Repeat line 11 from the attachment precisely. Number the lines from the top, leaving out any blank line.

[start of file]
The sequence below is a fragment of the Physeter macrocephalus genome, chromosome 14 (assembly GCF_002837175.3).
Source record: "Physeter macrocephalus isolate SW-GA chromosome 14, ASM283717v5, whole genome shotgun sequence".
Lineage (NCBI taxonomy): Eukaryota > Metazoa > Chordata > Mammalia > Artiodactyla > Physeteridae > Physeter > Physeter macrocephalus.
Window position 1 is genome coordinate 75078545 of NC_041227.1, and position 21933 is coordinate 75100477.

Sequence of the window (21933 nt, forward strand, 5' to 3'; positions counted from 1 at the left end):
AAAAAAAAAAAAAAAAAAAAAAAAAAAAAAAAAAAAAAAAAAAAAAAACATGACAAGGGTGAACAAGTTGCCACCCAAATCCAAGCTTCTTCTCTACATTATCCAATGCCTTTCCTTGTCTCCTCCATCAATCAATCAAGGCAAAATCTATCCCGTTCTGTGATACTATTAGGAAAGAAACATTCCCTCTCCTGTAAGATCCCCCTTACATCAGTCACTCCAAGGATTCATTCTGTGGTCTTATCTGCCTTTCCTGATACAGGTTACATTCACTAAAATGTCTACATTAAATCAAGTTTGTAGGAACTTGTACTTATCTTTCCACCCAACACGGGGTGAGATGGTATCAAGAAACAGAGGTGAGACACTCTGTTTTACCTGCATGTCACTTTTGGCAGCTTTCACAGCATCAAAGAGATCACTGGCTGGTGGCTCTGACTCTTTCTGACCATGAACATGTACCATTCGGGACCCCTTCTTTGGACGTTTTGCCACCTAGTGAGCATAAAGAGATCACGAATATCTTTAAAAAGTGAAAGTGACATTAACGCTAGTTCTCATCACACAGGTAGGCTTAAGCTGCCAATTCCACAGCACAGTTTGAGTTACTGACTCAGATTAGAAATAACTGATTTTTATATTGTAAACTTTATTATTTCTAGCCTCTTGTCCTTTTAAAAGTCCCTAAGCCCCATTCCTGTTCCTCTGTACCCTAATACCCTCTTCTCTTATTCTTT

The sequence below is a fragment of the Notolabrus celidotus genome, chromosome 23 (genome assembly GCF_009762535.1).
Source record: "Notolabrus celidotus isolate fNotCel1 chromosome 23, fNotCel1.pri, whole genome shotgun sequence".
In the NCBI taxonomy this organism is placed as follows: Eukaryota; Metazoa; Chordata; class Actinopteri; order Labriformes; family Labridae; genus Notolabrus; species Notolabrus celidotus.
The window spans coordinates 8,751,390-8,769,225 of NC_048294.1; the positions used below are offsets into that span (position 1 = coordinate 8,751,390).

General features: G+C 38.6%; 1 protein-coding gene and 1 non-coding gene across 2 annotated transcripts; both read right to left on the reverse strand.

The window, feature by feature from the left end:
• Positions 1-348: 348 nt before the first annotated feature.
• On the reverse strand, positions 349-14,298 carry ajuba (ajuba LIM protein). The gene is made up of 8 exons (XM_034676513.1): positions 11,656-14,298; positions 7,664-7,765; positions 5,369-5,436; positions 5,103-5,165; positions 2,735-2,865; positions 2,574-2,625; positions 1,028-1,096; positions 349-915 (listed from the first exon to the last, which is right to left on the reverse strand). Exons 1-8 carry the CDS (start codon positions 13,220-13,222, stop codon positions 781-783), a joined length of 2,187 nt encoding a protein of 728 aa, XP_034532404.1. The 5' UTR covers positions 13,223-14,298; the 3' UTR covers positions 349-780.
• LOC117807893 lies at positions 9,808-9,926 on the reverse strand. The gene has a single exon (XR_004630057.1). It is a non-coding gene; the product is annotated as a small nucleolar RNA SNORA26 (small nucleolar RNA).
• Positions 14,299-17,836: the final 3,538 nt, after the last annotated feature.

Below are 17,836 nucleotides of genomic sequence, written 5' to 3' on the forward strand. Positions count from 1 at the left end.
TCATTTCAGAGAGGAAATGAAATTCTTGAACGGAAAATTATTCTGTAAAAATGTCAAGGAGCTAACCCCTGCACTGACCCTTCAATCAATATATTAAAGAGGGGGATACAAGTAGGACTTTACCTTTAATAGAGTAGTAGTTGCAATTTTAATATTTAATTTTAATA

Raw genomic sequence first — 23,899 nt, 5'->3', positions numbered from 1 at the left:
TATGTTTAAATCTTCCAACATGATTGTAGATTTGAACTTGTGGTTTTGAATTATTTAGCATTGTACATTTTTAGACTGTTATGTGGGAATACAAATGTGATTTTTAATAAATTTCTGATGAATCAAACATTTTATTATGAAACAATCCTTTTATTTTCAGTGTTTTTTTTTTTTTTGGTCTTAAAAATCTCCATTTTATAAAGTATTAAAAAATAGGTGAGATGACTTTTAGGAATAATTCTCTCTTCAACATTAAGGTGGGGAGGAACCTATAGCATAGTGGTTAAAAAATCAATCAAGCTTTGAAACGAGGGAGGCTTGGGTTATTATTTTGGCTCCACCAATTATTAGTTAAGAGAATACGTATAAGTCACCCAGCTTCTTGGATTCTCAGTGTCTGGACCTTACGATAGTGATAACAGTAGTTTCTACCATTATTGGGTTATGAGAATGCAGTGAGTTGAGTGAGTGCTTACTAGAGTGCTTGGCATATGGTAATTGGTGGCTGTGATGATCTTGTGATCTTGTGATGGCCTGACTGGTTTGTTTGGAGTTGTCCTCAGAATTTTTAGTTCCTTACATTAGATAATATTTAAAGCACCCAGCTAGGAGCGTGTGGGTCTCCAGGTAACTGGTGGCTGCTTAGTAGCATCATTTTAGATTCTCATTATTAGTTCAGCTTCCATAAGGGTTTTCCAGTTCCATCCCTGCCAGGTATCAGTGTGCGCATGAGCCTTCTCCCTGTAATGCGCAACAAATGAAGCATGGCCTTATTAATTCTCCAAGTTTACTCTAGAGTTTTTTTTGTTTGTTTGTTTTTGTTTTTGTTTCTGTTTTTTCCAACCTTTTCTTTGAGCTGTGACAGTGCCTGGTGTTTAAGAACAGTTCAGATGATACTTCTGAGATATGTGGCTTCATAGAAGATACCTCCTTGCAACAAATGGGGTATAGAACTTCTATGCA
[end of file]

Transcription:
General features: G+C 38.6%; 1 protein-coding gene and 1 non-coding gene across 2 annotated transcripts; both read right to left on the reverse strand.